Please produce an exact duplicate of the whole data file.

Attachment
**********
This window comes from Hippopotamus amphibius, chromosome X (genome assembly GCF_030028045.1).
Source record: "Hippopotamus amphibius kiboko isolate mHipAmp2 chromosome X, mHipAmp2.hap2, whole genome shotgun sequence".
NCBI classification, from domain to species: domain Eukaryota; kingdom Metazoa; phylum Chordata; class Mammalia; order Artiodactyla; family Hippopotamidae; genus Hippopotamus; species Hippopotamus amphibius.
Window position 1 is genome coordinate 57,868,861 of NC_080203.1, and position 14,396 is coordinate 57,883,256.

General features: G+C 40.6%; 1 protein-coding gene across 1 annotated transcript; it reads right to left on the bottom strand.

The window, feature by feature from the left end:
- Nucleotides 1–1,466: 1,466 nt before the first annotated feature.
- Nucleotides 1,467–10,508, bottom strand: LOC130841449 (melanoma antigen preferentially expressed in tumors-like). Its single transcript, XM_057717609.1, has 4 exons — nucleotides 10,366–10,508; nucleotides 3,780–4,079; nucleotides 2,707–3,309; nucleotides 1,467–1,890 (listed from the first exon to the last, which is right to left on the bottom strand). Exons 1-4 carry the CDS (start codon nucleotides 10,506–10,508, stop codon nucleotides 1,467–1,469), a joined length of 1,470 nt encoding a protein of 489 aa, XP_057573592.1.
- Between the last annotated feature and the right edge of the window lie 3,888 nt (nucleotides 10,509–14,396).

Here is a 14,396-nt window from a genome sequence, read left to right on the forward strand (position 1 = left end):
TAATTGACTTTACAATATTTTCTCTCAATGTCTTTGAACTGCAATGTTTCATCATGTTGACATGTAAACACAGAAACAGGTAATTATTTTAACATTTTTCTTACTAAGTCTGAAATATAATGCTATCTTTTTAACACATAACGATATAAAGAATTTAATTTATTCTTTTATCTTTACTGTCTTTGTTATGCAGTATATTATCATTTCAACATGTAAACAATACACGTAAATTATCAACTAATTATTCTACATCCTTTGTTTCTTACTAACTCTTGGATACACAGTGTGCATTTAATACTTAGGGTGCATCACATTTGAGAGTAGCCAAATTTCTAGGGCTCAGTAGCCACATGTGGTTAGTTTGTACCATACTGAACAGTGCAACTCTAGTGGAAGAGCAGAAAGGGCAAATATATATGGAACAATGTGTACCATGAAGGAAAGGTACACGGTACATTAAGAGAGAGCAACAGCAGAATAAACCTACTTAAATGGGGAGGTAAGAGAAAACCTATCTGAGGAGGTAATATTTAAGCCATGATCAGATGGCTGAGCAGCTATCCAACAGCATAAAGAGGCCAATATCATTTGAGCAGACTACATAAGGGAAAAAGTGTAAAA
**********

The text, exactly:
This window comes from Hippopotamus amphibius, chromosome X (genome assembly GCF_030028045.1).
Source record: "Hippopotamus amphibius kiboko isolate mHipAmp2 chromosome X, mHipAmp2.hap2, whole genome shotgun sequence".
NCBI classification, from domain to species: domain Eukaryota; kingdom Metazoa; phylum Chordata; class Mammalia; order Artiodactyla; family Hippopotamidae; genus Hippopotamus; species Hippopotamus amphibius.
Window position 1 is genome coordinate 57,868,861 of NC_080203.1, and position 14,396 is coordinate 57,883,256.

General features: G+C 40.6%; 1 protein-coding gene across 1 annotated transcript; it reads right to left on the bottom strand.

The window, feature by feature from the left end:
- Nucleotides 1–1,466: 1,466 nt before the first annotated feature.
- Nucleotides 1,467–10,508, bottom strand: LOC130841449 (melanoma antigen preferentially expressed in tumors-like). Its single transcript, XM_057717609.1, has 4 exons — nucleotides 10,366–10,508; nucleotides 3,780–4,079; nucleotides 2,707–3,309; nucleotides 1,467–1,890 (listed from the first exon to the last, which is right to left on the bottom strand). Exons 1-4 carry the CDS (start codon nucleotides 10,506–10,508, stop codon nucleotides 1,467–1,469), a joined length of 1,470 nt encoding a protein of 489 aa, XP_057573592.1.
- Between the last annotated feature and the right edge of the window lie 3,888 nt (nucleotides 10,509–14,396).

Here is a 14,396-nt window from a genome sequence, read left to right on the forward strand (position 1 = left end):
TAATTGACTTTACAATATTTTCTCTCAATGTCTTTGAACTGCAATGTTTCATCATGTTGACATGTAAACACAGAAACAGGTAATTATTTTAACATTTTTCTTACTAAGTCTGAAATATAATGCTATCTTTTTAACACATAACGATATAAAGAATTTAATTTATTCTTTTATCTTTACTGTCTTTGTTATGCAGTATATTATCATTTCAACATGTAAACAATACACGTAAATTATCAACTAATTATTCTACATCCTTTGTTTCTTACTAACTCTTGGATACACAGTGTGCATTTAATACTTAGGGTGCATCACATTTGAGAGTAGCCAAATTTCTAGGGCTCAGTAGCCACATGTGGTTAGTTTGTACCATACTGAACAGTGCAACTCTAGTGGAAGAGCAGAAAGGGCAAATATATATGGAACAATGTGTACCATGAAGGAAAGGTACACGGTACATTAAGAGAGAGCAACAGCAGAATAAACCTACTTAAATGGGGAGGTAAGAGAAAACCTATCTGAGGAGGTAATATTTAAGCCATGATCAGATGGCTGAGCAGCTATCCAACAGCATAAAGAGGCCAATATCATTTGAGCAGACTACATAAGGGAAAAAGTGTAAAA